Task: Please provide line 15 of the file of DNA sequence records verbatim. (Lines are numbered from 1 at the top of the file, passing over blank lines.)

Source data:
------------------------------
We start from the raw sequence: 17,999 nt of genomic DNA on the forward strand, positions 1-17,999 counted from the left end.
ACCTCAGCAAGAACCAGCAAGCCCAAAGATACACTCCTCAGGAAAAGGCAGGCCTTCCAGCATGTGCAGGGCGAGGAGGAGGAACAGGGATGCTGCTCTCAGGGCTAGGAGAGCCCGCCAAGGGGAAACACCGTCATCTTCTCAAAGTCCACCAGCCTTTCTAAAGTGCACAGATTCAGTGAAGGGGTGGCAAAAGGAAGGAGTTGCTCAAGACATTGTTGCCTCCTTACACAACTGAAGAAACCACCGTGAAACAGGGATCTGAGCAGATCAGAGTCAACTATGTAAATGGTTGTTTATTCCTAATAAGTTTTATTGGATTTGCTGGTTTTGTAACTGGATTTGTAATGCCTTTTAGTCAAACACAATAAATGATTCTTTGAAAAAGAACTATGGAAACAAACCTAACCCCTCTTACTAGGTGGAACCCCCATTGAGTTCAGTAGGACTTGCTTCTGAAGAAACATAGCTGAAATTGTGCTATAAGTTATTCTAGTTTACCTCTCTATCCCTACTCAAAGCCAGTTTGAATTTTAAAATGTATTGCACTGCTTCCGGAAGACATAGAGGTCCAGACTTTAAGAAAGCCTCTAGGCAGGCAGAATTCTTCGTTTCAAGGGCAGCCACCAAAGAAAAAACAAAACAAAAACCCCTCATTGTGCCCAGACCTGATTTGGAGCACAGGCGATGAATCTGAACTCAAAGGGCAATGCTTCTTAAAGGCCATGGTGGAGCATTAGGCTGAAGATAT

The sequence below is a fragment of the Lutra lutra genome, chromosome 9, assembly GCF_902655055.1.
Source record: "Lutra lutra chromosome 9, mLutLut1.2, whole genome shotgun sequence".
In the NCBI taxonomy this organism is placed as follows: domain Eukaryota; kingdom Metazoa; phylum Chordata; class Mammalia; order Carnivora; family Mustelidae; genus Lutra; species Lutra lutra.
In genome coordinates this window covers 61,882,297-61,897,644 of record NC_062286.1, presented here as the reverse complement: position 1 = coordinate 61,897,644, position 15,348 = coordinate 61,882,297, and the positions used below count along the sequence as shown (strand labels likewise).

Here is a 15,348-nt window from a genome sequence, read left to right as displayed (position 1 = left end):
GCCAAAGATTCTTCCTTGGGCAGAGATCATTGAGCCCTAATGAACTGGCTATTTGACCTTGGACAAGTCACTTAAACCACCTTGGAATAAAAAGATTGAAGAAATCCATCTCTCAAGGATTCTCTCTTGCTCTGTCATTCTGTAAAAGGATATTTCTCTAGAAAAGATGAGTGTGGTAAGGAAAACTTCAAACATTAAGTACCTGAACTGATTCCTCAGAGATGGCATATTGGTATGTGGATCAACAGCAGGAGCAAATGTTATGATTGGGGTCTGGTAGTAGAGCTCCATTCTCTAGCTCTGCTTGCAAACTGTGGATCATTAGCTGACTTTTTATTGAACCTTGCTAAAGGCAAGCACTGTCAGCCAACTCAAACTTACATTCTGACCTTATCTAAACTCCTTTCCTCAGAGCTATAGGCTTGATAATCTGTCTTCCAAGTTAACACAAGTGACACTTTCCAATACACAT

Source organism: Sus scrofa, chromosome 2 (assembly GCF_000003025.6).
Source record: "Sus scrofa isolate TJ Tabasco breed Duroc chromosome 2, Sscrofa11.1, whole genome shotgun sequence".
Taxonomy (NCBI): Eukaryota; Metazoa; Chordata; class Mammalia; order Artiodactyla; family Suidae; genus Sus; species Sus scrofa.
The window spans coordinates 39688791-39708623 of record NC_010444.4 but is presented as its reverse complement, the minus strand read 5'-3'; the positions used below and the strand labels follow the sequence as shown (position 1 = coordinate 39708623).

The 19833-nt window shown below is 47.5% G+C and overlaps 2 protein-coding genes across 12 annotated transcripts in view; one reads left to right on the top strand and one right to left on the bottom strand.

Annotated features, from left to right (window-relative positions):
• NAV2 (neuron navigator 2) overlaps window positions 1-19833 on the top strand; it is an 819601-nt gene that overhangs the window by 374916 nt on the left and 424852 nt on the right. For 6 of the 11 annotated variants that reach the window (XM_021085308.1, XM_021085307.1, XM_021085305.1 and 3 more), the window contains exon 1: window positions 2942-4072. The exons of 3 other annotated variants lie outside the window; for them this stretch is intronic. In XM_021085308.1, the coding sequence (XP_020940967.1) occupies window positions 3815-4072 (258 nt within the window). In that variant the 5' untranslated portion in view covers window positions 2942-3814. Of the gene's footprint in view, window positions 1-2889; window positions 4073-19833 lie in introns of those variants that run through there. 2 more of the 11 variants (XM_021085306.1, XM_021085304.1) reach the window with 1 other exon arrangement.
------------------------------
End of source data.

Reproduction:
• NAV2 (neuron navigator 2) overlaps window positions 1-19833 on the top strand; it is an 819601-nt gene that overhangs the window by 374916 nt on the left and 424852 nt on the right. For 6 of the 11 annotated variants that reach the window (XM_021085308.1, XM_021085307.1, XM_021085305.1 and 3 more), the window contains exon 1: window positions 2942-4072. The exons of 3 other annotated variants lie outside the window; for them this stretch is intronic. In XM_021085308.1, the coding sequence (XP_020940967.1) occupies window positions 3815-4072 (258 nt within the window). In that variant the 5' untranslated portion in view covers window positions 2942-3814. Of the gene's footprint in view, window positions 1-2889; window positions 4073-19833 lie in introns of those variants that run through there. 2 more of the 11 variants (XM_021085306.1, XM_021085304.1) reach the window with 1 other exon arrangement.